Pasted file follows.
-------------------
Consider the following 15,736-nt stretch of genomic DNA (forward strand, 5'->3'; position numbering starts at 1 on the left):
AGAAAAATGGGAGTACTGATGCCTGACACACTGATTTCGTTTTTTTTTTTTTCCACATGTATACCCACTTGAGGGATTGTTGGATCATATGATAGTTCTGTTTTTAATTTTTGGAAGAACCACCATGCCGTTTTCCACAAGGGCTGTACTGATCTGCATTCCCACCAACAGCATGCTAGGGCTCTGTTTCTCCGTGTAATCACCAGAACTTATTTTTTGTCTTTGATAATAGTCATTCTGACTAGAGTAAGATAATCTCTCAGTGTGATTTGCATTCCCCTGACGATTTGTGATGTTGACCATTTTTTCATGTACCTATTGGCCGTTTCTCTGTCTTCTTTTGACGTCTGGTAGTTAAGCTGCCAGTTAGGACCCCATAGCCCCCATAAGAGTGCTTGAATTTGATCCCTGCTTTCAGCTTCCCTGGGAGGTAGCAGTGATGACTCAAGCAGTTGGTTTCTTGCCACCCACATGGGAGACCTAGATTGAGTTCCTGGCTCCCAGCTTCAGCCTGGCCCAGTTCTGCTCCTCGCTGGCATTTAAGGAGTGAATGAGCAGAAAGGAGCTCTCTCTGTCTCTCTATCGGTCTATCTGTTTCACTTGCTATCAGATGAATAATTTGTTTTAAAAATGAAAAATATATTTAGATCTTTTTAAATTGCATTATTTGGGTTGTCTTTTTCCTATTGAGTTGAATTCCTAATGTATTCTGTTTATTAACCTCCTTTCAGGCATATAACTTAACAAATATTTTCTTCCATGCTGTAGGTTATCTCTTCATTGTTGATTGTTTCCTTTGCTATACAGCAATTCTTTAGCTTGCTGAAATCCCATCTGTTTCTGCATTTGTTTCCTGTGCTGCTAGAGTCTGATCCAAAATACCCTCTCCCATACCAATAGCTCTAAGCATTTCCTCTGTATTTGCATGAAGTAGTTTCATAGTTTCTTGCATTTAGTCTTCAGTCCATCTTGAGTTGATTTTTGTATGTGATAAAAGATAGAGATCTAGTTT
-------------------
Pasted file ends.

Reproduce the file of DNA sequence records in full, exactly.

Consider the following 15,736-nt stretch of genomic DNA (forward strand, 5'->3'; position numbering starts at 1 on the left):
AGAAAAATGGGAGTACTGATGCCTGACACACTGATTTCGTTTTTTTTTTTTTCCACATGTATACCCACTTGAGGGATTGTTGGATCATATGATAGTTCTGTTTTTAATTTTTGGAAGAACCACCATGCCGTTTTCCACAAGGGCTGTACTGATCTGCATTCCCACCAACAGCATGCTAGGGCTCTGTTTCTCCGTGTAATCACCAGAACTTATTTTTTGTCTTTGATAATAGTCATTCTGACTAGAGTAAGATAATCTCTCAGTGTGATTTGCATTCCCCTGACGATTTGTGATGTTGACCATTTTTTCATGTACCTATTGGCCGTTTCTCTGTCTTCTTTTGACGTCTGGTAGTTAAGCTGCCAGTTAGGACCCCATAGCCCCCATAAGAGTGCTTGAATTTGATCCCTGCTTTCAGCTTCCCTGGGAGGTAGCAGTGATGACTCAAGCAGTTGGTTTCTTGCCACCCACATGGGAGACCTAGATTGAGTTCCTGGCTCCCAGCTTCAGCCTGGCCCAGTTCTGCTCCTCGCTGGCATTTAAGGAGTGAATGAGCAGAAAGGAGCTCTCTCTGTCTCTCTATCGGTCTATCTGTTTCACTTGCTATCAGATGAATAATTTGTTTTAAAAATGAAAAATATATTTAGATCTTTTTAAATTGCATTATTTGGGTTGTCTTTTTCCTATTGAGTTGAATTCCTAATGTATTCTGTTTATTAACCTCCTTTCAGGCATATAACTTAACAAATATTTTCTTCCATGCTGTAGGTTATCTCTTCATTGTTGATTGTTTCCTTTGCTATACAGCAATTCTTTAGCTTGCTGAAATCCCATCTGTTTCTGCATTTGTTTCCTGTGCTGCTAGAGTCTGATCCAAAATACCCTCTCCCATACCAATAGCTCTAAGCATTTCCTCTGTATTTGCATGAAGTAGTTTCATAGTTTCTTGCATTTAGTCTTCAGTCCATCTTGAGTTGATTTTTGTATGTGATAAAAGATAGAGATCTAGTTT